The Yin and the Yang of Blind Spots


What are your blind spots?What are your blind spots?

Think about driving.  What you see clearly is what is ahead of you. What you do not see at all is what is behind you.  What you see at the margins is what your peripheral vision captures.  Without a rear view mirror you are 100% blind to what is behind you.  But if you check often in the rear view mirror you can remedy that.  We often speak of our blind spot as that place just beyond the margins of your peripheral vision.  That we only see if we have side view mirrors.  So a good driver while keeping his or her eye on the road frequently checks not only the rear view mirror but also the side view mirrors, especially when negotiating traffic.

Now let’s think about leading. When you are leading, what you see most clearly is dependent on your angle of vision.   If your angle of vision is balanced, you see what is happening in terms of how it affects people, how it affects what you are trying to accomplish and in terms of what is right or wrong.  If your angle of vision is directed at what you need to accomplish you see most clearly anything that impedes progress.   It would appear that the person who has a balanced angle would have better vision than the person who has a focus on one specific dimension, such as accomplishing something.  But this is not necessarily so.

Another factor affects what we see.  I call this our reaction response.   Some people call it personality. We all have habitual responses or reactions to stimuli.  Some of us act quickly; some of us act more slowly and deliberately.  Some of us focus on tasks; some on people.  Clearly both are important; neither can be overlooked.  And clearly pace can make a critical difference in having something work out well or completely fail.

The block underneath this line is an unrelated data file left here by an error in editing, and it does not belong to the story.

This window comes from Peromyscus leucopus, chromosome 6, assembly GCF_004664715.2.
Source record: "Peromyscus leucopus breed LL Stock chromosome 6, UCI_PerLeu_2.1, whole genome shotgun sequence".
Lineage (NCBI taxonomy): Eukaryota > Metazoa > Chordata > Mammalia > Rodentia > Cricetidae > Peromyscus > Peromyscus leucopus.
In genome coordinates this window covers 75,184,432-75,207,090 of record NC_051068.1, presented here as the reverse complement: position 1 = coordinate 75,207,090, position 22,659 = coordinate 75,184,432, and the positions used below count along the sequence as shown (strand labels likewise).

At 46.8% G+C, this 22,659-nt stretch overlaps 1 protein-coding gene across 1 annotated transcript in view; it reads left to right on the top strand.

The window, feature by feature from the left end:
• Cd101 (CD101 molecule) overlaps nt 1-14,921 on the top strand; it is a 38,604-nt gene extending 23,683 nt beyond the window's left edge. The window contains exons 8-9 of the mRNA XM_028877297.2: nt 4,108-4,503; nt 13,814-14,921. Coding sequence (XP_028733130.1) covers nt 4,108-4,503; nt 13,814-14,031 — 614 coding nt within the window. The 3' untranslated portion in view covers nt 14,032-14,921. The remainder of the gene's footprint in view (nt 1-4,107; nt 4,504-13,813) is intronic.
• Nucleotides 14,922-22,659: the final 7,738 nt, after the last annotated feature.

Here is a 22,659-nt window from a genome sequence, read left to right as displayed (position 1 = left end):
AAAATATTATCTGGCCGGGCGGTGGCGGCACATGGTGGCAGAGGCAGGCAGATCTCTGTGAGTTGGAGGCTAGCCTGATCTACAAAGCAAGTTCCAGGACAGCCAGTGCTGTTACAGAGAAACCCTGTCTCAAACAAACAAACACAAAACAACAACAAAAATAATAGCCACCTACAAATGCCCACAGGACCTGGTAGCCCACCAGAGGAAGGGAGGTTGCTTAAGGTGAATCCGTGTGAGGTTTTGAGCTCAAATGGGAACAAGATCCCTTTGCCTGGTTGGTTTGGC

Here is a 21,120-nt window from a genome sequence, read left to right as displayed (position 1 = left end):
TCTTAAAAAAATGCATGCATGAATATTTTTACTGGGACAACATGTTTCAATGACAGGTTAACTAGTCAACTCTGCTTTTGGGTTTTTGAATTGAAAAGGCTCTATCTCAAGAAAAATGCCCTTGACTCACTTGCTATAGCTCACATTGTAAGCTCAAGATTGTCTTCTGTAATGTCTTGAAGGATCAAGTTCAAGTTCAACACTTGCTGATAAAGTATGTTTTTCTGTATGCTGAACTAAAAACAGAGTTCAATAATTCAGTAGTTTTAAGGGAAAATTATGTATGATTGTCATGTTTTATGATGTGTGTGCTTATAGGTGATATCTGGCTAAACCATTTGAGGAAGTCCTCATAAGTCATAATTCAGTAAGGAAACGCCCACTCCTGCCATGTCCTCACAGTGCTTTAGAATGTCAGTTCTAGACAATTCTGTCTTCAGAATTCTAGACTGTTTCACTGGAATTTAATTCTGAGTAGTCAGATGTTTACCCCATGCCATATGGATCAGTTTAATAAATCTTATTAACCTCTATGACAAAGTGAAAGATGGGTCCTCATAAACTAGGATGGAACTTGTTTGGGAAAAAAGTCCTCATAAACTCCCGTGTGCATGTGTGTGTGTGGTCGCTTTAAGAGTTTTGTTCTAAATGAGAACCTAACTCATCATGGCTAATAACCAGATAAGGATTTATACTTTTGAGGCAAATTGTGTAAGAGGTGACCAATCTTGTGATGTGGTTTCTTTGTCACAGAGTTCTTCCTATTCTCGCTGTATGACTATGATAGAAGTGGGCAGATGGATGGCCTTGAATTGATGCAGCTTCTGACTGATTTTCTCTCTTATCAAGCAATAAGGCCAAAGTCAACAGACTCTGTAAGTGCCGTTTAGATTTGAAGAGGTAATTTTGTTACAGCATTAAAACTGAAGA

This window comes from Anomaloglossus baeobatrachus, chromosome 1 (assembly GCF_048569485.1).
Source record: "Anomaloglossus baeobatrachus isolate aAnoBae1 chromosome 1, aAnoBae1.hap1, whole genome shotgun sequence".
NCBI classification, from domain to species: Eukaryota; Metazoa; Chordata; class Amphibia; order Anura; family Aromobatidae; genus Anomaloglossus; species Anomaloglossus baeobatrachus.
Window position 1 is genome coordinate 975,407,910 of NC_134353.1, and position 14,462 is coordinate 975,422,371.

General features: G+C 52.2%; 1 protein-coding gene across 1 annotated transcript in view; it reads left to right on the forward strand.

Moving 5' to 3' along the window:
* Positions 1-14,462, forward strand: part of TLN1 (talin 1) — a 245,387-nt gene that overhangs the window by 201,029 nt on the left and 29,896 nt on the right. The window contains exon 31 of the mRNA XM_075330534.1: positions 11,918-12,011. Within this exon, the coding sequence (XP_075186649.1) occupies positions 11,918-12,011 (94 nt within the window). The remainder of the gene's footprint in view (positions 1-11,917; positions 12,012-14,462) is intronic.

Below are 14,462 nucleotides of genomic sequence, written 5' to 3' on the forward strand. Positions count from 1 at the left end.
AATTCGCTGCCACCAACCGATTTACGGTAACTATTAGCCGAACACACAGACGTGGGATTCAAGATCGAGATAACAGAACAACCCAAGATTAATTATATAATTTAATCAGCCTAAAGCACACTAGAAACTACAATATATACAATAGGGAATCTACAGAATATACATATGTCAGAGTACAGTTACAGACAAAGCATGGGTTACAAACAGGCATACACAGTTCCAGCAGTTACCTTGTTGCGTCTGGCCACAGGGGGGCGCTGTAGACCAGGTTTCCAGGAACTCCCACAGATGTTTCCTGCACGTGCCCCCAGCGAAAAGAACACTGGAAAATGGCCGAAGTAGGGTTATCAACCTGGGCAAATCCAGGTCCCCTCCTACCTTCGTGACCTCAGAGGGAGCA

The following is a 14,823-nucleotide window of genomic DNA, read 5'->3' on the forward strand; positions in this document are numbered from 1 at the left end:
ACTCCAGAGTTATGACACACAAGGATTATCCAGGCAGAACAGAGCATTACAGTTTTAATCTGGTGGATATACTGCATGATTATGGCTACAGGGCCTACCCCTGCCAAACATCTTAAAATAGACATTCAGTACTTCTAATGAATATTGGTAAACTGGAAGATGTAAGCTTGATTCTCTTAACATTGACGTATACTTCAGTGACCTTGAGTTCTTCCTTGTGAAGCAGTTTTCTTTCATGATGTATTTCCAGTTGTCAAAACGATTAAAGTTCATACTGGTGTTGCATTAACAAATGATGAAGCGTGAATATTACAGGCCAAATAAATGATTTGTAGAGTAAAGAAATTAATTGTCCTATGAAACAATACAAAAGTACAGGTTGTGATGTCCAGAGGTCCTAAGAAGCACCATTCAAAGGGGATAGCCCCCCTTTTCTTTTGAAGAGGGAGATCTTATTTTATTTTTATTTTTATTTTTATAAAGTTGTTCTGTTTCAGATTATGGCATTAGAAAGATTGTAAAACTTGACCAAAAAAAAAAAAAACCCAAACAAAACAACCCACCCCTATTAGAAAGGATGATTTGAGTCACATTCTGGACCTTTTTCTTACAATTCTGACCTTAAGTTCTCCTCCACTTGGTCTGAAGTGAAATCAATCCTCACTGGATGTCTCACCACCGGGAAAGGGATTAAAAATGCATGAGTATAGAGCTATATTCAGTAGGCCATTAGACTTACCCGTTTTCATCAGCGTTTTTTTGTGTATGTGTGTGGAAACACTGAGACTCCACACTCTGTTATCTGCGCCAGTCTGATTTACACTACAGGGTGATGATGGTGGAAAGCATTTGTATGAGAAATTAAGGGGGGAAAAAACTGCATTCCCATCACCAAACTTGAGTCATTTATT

A leader asks.  What are we facing?  What is our challenge?  And, who on the team is the best person to tackle the challenge?  If I am a good leader I will match the challenge to the person who has the angle of vision that will best address the challenge.

The leader says, am I the best person to address this challenge myself, or would someone  else be better suited?

For both our natural talents and habitual response-reactions there is a front, back and periphery.  A driver sees what he or she is looking at whether out front or through rear or side view mirrors.  The only way to see what is there is to look at it.

What can you  do about them?

A good leader recognizes the importance of defining the problem, the nature of the challenge.  And a leader recognizes that the mission will involve not only a task but the people who will be tackling the challenge.   The leader will put out front the person who has the best natural talent for the task at hand and the person who has the sense of timing so that pacing becomes a non-issue.

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